Trail’s St. Michael’s and Rossland’s MacLean get top marks in local elementary rankings

Average mark for all School District 20 schools matches provincial level

Talk about your swan song.

Rossland’s MacLean Elementary School is going out on top after the Fraser Institute has given the Golden City school high marks in its latest Report Card on B.C. Elementary Schools.

Using data gleaned from reading, writing and numeracy tests from grades 4 and 7 from across the province, the Institute rated MacLean Elementary School at 193rd (out of 853 elementary schools), the second best school in the area behind St. Michael’s Catholic School in Trail.

Although the Rossland school was found to have the highest rating in School District 20 (Kootenay Columbia), MacLean is now slated for closure and 10 grades—kindergarten to Grade 9—moved to Rossland Secondary School (RSS) after the school board voted last week to close the facility.

School officials at MacLean declined to comment on the report card’s findings.

A member of the group fighting to keep kindergarten to Grade 12 in Rossland, Rossland-based Neighbourhoods of Learning committee, said the city’s children will do well academically in whatever new configuration they will find themselves in next year.

Shelley Ackerman said it was ironic in a way the district was closing its most successful school based on a financial consideration.

“We have quality schools and we want to keep them,” she said, alluding to the struggle to keep three secondary grades in the city.

MacLean’s 7.3 out of 10 ranking was down from 2011 when the school was given an 8.2 (177th). However, it was up from the 5.6 rating it received in 2009. The gender gap pendulum at MacLean has swung in favour of the boys, with boys scoring higher on numeracy and especially reading, whereas four years ago girls had the edge.

St. Michael’s 8.1 rating was higher than 2011’s 6.9 (111th), but down from its high of 8.6 in 2009. The gender gap was nearly nullified in reading and numeracy at the school, with a slight edge going to the girls in both areas.

Over at James Webster Elementary in Warfield, the school was ranked at 193rd out of 853 with a 7.3 rating out of 10.

The school was up from a low four years ago of 3.9, but down from 2011 when it was 7.9 (252nd). Boys held a slight margin in the gender gap in reading, a wider margin in numeracy.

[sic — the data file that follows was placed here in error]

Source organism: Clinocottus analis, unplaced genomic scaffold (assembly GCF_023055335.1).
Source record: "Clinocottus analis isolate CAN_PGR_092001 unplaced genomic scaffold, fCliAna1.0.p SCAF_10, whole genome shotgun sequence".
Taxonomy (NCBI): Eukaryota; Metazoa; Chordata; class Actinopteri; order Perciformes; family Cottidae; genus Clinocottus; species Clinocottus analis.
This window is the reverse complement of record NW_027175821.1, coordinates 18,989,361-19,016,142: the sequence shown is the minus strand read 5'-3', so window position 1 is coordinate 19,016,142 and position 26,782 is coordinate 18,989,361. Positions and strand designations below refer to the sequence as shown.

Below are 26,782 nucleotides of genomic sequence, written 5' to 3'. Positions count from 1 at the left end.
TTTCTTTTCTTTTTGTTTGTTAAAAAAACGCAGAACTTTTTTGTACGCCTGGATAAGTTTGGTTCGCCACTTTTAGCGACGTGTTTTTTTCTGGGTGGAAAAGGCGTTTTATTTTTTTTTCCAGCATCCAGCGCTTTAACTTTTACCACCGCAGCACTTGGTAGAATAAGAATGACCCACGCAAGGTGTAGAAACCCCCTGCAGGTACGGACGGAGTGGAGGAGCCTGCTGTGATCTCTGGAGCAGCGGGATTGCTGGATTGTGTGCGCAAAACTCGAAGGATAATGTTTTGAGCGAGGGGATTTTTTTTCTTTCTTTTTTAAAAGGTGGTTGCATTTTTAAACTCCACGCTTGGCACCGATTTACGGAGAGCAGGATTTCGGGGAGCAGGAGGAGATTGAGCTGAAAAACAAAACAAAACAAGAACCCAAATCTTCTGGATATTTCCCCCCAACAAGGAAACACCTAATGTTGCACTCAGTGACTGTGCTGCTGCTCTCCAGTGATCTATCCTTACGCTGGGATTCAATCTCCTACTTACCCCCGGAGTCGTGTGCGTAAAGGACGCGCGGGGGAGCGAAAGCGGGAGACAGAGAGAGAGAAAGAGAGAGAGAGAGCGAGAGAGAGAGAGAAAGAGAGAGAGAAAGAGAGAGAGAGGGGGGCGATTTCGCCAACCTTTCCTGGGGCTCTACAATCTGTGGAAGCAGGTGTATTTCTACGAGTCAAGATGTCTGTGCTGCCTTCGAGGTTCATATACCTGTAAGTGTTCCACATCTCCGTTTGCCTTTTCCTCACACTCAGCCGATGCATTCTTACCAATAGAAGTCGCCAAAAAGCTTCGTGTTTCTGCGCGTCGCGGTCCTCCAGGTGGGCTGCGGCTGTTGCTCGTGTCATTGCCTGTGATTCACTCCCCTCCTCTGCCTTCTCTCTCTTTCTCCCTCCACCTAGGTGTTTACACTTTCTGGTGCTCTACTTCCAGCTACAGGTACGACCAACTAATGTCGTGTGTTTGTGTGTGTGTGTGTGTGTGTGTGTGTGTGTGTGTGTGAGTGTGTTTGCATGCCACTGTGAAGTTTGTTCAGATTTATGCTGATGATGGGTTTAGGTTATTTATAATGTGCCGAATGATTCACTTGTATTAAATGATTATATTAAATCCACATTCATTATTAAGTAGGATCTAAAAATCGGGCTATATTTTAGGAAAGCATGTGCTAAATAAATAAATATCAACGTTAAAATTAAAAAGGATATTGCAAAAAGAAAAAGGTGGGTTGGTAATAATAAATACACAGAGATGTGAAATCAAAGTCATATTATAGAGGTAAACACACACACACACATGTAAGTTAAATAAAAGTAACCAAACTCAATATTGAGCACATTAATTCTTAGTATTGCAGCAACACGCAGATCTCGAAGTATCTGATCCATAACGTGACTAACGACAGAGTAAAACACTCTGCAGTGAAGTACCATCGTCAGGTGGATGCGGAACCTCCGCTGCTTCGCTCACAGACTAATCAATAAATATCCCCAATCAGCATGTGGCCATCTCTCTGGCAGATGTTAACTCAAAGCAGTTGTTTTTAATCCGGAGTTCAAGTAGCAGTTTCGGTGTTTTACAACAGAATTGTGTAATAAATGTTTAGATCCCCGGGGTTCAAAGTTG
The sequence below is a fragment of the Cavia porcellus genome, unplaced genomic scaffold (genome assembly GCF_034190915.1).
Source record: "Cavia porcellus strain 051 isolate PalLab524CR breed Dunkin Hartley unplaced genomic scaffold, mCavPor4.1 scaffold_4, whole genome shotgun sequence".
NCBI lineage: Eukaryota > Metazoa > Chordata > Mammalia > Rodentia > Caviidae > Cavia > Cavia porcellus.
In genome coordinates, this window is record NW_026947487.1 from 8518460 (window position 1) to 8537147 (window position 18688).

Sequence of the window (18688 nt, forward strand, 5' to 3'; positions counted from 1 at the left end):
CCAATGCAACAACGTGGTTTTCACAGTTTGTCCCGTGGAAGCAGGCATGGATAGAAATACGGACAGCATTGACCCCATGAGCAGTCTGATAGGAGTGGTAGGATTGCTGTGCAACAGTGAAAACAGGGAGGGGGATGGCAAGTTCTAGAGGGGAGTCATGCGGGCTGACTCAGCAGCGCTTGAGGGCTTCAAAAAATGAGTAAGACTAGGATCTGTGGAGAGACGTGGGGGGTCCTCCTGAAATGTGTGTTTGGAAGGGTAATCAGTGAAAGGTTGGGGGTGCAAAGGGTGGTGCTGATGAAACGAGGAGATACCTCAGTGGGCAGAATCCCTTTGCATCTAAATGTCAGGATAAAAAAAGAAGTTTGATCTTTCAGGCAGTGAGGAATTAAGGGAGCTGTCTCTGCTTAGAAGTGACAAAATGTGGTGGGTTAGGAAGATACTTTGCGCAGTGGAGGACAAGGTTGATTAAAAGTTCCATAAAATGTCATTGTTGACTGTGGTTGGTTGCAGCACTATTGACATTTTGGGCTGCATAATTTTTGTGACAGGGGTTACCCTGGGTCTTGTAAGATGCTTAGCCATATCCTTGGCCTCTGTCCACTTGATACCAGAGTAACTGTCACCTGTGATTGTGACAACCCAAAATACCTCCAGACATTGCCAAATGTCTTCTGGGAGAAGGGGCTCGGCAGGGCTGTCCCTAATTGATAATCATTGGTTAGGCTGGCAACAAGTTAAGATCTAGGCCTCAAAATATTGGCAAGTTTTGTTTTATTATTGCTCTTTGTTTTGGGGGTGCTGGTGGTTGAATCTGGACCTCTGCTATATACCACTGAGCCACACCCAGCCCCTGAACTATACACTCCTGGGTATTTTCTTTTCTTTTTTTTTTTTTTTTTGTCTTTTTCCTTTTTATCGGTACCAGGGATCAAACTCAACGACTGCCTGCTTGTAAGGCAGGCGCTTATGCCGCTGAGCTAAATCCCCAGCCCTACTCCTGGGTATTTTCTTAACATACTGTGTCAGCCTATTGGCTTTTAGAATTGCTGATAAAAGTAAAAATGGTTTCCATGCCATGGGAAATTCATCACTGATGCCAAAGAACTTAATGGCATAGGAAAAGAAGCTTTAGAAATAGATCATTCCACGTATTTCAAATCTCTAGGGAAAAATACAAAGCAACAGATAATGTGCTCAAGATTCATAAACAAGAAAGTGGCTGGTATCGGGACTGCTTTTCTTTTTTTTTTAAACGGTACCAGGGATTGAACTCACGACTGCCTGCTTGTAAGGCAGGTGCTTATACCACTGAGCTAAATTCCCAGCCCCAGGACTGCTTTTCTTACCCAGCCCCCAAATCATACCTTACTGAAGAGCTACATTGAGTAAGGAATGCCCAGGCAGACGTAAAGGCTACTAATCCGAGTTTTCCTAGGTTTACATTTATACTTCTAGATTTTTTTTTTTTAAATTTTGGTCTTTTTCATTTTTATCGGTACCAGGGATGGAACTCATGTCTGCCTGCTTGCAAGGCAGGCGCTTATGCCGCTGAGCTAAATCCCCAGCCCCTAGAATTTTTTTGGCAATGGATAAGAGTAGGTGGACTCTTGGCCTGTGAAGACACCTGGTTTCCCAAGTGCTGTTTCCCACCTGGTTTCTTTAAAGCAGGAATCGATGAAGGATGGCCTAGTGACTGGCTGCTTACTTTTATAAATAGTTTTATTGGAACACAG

Glenmerry Elementary dropped in the rankings with a 5.8 rating this year, down from 6.6 last year (295th). There was no gender gap between boys and girls on reading and numeracy.

Fruitvale Elementary School scored the lowest out of the SD20 elementary schools with a 5.0 (597th), a drop from the 6.0 (433rd) the school scored last year. In the gender gap, boys scored higher in both reading and numeracy.

The report’s co-author, Peter Cowley, said the average for all of the Kootenay Columbia schools—public and private—was almost exactly the average for the province, 6.0 while seven schools in region were 6.01.

“None of them showed any change in a statistically significant way,” he said.

St. Micheal’s was, on average, 7.7 over the five-year period, MacLean was 7.1 over the period, James Webster at 6.6, Glenmerry 6.3 and Fruitvale, 5.5.

The averages give parents a look at where they would want their children to go to school, or petition their school for improvement.

“I think a parent has every right to ask if there is an improvement program in place to ensure the kids actually acquire the skills in reading, writing and math at a higher level,” Cowley said.

And the report card prompts parents to ask if there is anything they can do to help their children acquire the highest level of academic skills.

The foundation of the Report Card is an overall rating of each school’s academic performance on 10 indicators, including Grade 4 and Grade 7 reading, writing and numeracy, as well as the difference between male and female students in their average FSA scores in Grade 7 reading and numeracy.

The rating also took into account the percentage of tests written by the school’s students that were judged to reflect performance below expectations, and the percentage of the tests that could have been written by students who were absent, exempted from writing the test or, for any other reason, did not provide a meaningful response to the test.

“We have selected this set of indicators because they provide systematic insight into a school’s performance,” the report read.

Because the numbers are based on annually generated data, each school’s performance—improvement or deterioration—can be charted over time.

For each school, this indicator measures the extent to which the school’s students fail to meet the expected standard of performance on the FSA tests.

It was derived by dividing the total number of all the tests in reading, writing and numeracy that were assigned the lowest achievement level—not yet meeting expectations—by the total number of such tests that were assigned any of the three achievement levels: not yet meeting expectations, meeting expectations, and exceeding expectations.

“Since reading, writing, and mathematics are critical to students’ further intellectual and personal

development, students should, at the minimum, be able to demonstrate that they meet the expected level of achievement for their grade in these subject areas,” the report read.

Last year Rossland Secondary School was rated at the top of the high school heap in SD20 at 46th (out of 280 B.C. high schools), well ahead of Trail’s J.L Crowe and Castlegar’s Stanley Humphries both at 108th.

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